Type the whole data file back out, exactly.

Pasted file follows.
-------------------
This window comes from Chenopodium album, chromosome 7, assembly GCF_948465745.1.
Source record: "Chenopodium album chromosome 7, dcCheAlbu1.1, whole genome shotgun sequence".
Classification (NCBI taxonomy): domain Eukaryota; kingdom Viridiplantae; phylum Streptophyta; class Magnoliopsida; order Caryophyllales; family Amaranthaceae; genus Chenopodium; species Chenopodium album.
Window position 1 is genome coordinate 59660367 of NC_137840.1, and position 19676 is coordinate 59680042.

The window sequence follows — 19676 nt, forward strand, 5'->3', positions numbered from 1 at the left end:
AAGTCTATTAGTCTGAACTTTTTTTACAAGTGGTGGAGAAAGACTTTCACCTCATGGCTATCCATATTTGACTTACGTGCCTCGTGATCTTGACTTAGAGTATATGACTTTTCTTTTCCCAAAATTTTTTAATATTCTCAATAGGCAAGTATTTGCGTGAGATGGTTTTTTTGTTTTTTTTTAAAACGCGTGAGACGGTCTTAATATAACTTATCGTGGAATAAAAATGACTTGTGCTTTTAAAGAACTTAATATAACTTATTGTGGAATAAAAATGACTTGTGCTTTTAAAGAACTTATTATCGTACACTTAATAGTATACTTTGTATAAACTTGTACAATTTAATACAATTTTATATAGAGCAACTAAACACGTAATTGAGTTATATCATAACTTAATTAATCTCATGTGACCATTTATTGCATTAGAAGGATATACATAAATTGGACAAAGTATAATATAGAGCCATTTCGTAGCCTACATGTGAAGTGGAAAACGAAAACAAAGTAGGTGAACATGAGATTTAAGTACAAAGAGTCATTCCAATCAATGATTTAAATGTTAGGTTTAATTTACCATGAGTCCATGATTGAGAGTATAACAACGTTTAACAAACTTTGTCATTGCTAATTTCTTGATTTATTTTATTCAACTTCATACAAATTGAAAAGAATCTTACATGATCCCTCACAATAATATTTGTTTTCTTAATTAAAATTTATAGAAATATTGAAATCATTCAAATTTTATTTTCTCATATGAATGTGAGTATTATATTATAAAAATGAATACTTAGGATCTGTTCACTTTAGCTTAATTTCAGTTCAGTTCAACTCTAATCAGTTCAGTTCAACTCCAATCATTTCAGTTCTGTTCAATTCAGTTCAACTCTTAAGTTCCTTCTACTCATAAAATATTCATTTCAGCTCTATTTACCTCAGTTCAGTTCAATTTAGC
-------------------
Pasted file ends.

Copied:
This window comes from Chenopodium album, chromosome 7, assembly GCF_948465745.1.
Source record: "Chenopodium album chromosome 7, dcCheAlbu1.1, whole genome shotgun sequence".
Classification (NCBI taxonomy): domain Eukaryota; kingdom Viridiplantae; phylum Streptophyta; class Magnoliopsida; order Caryophyllales; family Amaranthaceae; genus Chenopodium; species Chenopodium album.
Window position 1 is genome coordinate 59660367 of NC_137840.1, and position 19676 is coordinate 59680042.

The window sequence follows — 19676 nt, forward strand, 5'->3', positions numbered from 1 at the left end:
AAGTCTATTAGTCTGAACTTTTTTTACAAGTGGTGGAGAAAGACTTTCACCTCATGGCTATCCATATTTGACTTACGTGCCTCGTGATCTTGACTTAGAGTATATGACTTTTCTTTTCCCAAAATTTTTTAATATTCTCAATAGGCAAGTATTTGCGTGAGATGGTTTTTTTGTTTTTTTTTAAAACGCGTGAGACGGTCTTAATATAACTTATCGTGGAATAAAAATGACTTGTGCTTTTAAAGAACTTAATATAACTTATTGTGGAATAAAAATGACTTGTGCTTTTAAAGAACTTATTATCGTACACTTAATAGTATACTTTGTATAAACTTGTACAATTTAATACAATTTTATATAGAGCAACTAAACACGTAATTGAGTTATATCATAACTTAATTAATCTCATGTGACCATTTATTGCATTAGAAGGATATACATAAATTGGACAAAGTATAATATAGAGCCATTTCGTAGCCTACATGTGAAGTGGAAAACGAAAACAAAGTAGGTGAACATGAGATTTAAGTACAAAGAGTCATTCCAATCAATGATTTAAATGTTAGGTTTAATTTACCATGAGTCCATGATTGAGAGTATAACAACGTTTAACAAACTTTGTCATTGCTAATTTCTTGATTTATTTTATTCAACTTCATACAAATTGAAAAGAATCTTACATGATCCCTCACAATAATATTTGTTTTCTTAATTAAAATTTATAGAAATATTGAAATCATTCAAATTTTATTTTCTCATATGAATGTGAGTATTATATTATAAAAATGAATACTTAGGATCTGTTCACTTTAGCTTAATTTCAGTTCAGTTCAACTCTAATCAGTTCAGTTCAACTCCAATCATTTCAGTTCTGTTCAATTCAGTTCAACTCTTAAGTTCCTTCTACTCATAAAATATTCATTTCAGCTCTATTTACCTCAGTTCAGTTCAATTTAGC